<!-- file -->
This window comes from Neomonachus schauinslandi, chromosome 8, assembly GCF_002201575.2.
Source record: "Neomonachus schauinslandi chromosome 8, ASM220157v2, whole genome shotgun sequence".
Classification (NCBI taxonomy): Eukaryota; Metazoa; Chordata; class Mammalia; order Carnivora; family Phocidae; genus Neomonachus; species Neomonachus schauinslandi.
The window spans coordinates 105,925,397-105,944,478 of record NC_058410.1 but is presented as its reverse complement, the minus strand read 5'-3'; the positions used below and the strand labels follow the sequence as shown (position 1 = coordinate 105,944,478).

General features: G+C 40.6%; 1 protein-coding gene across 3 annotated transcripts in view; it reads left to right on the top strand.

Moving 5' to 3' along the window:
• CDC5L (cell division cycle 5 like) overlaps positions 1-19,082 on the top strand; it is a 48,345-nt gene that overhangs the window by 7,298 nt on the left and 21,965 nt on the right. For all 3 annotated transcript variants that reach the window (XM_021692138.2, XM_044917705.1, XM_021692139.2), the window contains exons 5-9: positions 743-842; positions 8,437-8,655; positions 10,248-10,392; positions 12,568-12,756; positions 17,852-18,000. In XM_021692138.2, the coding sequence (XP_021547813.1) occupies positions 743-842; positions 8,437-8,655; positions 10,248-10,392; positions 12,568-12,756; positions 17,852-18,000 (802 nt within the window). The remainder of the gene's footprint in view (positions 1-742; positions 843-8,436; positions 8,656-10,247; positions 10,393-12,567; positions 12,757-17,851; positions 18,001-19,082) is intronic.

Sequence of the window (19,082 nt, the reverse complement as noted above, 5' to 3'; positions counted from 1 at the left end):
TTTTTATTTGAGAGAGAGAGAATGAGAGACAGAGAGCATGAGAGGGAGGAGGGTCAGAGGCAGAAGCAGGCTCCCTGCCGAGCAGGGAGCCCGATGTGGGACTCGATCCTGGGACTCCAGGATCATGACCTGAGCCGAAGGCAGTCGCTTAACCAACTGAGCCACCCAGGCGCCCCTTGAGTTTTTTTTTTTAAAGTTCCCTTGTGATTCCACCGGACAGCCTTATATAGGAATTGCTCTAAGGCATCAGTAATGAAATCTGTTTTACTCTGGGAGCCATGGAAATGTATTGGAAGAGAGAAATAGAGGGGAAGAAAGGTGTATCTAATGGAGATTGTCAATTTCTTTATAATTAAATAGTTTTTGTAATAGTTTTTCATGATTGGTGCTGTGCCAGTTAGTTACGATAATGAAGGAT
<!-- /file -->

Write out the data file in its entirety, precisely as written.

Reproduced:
This window comes from Neomonachus schauinslandi, chromosome 8, assembly GCF_002201575.2.
Source record: "Neomonachus schauinslandi chromosome 8, ASM220157v2, whole genome shotgun sequence".
Classification (NCBI taxonomy): Eukaryota; Metazoa; Chordata; class Mammalia; order Carnivora; family Phocidae; genus Neomonachus; species Neomonachus schauinslandi.
The window spans coordinates 105,925,397-105,944,478 of record NC_058410.1 but is presented as its reverse complement, the minus strand read 5'-3'; the positions used below and the strand labels follow the sequence as shown (position 1 = coordinate 105,944,478).

General features: G+C 40.6%; 1 protein-coding gene across 3 annotated transcripts in view; it reads left to right on the top strand.

Moving 5' to 3' along the window:
• CDC5L (cell division cycle 5 like) overlaps positions 1-19,082 on the top strand; it is a 48,345-nt gene that overhangs the window by 7,298 nt on the left and 21,965 nt on the right. For all 3 annotated transcript variants that reach the window (XM_021692138.2, XM_044917705.1, XM_021692139.2), the window contains exons 5-9: positions 743-842; positions 8,437-8,655; positions 10,248-10,392; positions 12,568-12,756; positions 17,852-18,000. In XM_021692138.2, the coding sequence (XP_021547813.1) occupies positions 743-842; positions 8,437-8,655; positions 10,248-10,392; positions 12,568-12,756; positions 17,852-18,000 (802 nt within the window). The remainder of the gene's footprint in view (positions 1-742; positions 843-8,436; positions 8,656-10,247; positions 10,393-12,567; positions 12,757-17,851; positions 18,001-19,082) is intronic.

Sequence of the window (19,082 nt, the reverse complement as noted above, 5' to 3'; positions counted from 1 at the left end):
TTTTTATTTGAGAGAGAGAGAATGAGAGACAGAGAGCATGAGAGGGAGGAGGGTCAGAGGCAGAAGCAGGCTCCCTGCCGAGCAGGGAGCCCGATGTGGGACTCGATCCTGGGACTCCAGGATCATGACCTGAGCCGAAGGCAGTCGCTTAACCAACTGAGCCACCCAGGCGCCCCTTGAGTTTTTTTTTTTAAAGTTCCCTTGTGATTCCACCGGACAGCCTTATATAGGAATTGCTCTAAGGCATCAGTAATGAAATCTGTTTTACTCTGGGAGCCATGGAAATGTATTGGAAGAGAGAAATAGAGGGGAAGAAAGGTGTATCTAATGGAGATTGTCAATTTCTTTATAATTAAATAGTTTTTGTAATAGTTTTTCATGATTGGTGCTGTGCCAGTTAGTTACGATAATGAAGGAT